How else could you achieve the same purpose/goal and meet your expectations if not by becoming the business partner?
What are your motivators?
How does your role of the business partner fit into the existing organizational culture?
What will be the implications (both positive and negative) of you becoming the business partner for you, your family, team, company?
Where do you see the biggest challenges?
What are the tools that you need in order to overcome them?
What kind of support do you need?
What do you require from your (future) partners in order for your role to add the most value to the organization?
How is best to obtain the necessary tools and support?
It is crucial to understand your own primary drivers and assess whether business partnering is the way forward for you.
If you decide to work towards becoming a business partner, it would be helpful to anticipate the main changes which will occur once your journey starts. Planning how to address these changes will be very important.
At the same time, it is necessary to accept that you will not have all the answers and that some of your views will change as the learning evolves. Staying open, connected to the reality and flexible will enable you to timely adjust.
Focus on the big picture will keep your priorities straight.
Although this assessment is about you, it does not mean that you should do it alone – feedback from the others will help you get the additional perspective. It is people who know you well, those in your organization and in your network you can trust, people who have been/are going through the similar process who can give you the relevant inputs. The more realistic picture you have, the clearer your next steps would be.
Adequate support at home would make it easier for you to focus on what needs to be done at work. Open conversations about the following topics will help you prepare:
Talking in advance about how the life outside of the office will change once the workload increases would make you and everyone impacted more ready. Going through the agenda of an ordinary day under the new circumstances would help arrive at a realistic plan of who can do what and where the bottlenecks are. If, for example, it turns necessary to hire someone to help with children/household/pets etc., it is better to start the search early.
For you to succeed as a business partner, it is critical to have your team on board. Discuss with your team members what becoming a business partner would mean for them, benefits that it would bring, challenges they would they face, what expectations and concerns they might have and how to manage those.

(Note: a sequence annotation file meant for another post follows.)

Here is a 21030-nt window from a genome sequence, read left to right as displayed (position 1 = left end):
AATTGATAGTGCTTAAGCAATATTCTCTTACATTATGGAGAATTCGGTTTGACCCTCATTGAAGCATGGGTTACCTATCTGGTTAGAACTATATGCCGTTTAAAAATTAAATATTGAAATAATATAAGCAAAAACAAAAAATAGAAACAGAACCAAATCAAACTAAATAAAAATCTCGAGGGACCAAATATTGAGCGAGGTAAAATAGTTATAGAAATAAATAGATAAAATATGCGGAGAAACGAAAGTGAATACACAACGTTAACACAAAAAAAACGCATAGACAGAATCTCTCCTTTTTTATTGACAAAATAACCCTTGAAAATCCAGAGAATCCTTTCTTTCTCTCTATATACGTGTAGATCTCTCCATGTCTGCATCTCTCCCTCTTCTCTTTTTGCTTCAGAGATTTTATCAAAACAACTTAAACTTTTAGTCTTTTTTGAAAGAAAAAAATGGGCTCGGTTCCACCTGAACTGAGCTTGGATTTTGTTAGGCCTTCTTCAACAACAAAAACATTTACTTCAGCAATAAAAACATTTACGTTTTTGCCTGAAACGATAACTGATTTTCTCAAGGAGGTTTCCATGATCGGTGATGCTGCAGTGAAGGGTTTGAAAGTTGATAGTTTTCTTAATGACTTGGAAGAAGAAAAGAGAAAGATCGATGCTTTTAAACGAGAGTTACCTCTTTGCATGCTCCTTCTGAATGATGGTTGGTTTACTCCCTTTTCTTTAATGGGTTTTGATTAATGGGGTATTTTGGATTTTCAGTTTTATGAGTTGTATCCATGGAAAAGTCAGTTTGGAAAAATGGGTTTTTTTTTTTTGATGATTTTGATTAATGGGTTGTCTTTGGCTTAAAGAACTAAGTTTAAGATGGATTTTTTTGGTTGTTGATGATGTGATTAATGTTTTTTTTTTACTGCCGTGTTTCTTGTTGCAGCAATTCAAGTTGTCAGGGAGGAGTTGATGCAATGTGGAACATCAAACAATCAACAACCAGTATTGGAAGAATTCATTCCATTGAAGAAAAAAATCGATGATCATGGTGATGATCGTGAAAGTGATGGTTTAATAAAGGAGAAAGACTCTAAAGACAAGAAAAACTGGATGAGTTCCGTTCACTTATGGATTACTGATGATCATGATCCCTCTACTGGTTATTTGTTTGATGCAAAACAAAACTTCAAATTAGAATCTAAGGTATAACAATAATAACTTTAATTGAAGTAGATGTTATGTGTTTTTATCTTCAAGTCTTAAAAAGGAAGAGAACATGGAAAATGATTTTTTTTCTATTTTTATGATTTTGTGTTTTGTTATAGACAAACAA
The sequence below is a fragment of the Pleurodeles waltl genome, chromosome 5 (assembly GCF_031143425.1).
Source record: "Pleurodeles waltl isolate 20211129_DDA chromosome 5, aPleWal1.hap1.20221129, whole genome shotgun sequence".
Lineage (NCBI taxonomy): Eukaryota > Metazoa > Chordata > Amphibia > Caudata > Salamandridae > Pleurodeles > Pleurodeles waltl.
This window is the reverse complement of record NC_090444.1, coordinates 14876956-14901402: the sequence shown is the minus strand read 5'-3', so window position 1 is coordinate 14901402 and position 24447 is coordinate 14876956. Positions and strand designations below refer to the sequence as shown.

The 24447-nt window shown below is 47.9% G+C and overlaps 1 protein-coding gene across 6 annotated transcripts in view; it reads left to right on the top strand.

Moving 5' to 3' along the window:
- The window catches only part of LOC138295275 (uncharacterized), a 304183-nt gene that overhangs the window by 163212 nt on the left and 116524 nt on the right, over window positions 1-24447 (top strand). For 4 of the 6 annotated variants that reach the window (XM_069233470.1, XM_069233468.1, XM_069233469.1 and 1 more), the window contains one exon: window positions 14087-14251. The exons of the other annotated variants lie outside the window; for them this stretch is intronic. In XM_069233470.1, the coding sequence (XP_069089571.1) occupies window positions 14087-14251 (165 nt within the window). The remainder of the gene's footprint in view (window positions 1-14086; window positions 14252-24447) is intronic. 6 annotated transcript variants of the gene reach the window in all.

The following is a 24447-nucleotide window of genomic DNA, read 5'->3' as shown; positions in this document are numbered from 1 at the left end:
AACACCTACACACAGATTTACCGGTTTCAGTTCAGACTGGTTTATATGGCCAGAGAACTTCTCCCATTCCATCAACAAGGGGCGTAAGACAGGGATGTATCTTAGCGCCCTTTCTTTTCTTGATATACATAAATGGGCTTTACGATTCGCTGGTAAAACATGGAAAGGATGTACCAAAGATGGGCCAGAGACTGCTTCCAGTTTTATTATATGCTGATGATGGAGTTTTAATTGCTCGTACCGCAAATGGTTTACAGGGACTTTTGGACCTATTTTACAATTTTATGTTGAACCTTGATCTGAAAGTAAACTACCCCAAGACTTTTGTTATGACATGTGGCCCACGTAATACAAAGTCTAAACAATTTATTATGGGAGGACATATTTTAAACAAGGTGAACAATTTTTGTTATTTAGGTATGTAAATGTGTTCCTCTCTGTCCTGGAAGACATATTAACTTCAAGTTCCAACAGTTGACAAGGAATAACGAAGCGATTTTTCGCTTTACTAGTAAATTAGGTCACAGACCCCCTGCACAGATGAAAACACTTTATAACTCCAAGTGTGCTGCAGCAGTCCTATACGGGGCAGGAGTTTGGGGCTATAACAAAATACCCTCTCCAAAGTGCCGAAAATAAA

Your team members should conduct the assessment similar to the one you have done for yourself. If the expectations and the motivation are aligned, it would provide a solid ground.
After identifying the challenges, next step would be to design a plan to overcome them.
Prioritization is important in this process to define the optimal path. Ensuring some quick wins will help motivate and encourage the team.
The discussion will also contribute to the assessment if you already have the right people or you need the team to change/increase. In order for you to succeed, it is essential to have a strong team who shares the same vision and values.
The model of working should be designed in a way that helps everyone, instead of loading your department with the additional projects to work on. That is why it is important for everyone to understands and agree that you and your team will provide the support where relevant and that you will get the adequate support from the rest of the company.
However, is the company ready for this? How has the organization considered people in finance so far? It would be your role to demonstrate the importance and the benefits of bringing finance to the table while protecting your team.
Remember that this would be a long process and your role will evolve. Requirements from your partners are not always going to be obvious, sometimes your biggest contribution would be to identify the areas for the others to focus on. And there would be cases when it would be necessary for you not to get involved.
Being a business partner will increase your scope and you will be more dependent on others. Learning to delegate, choosing the battles to fight for, saying no without compromising the relationship, continuing to expand your knowledge, surrounding yourself with the right people and supporting them would be the keys to success.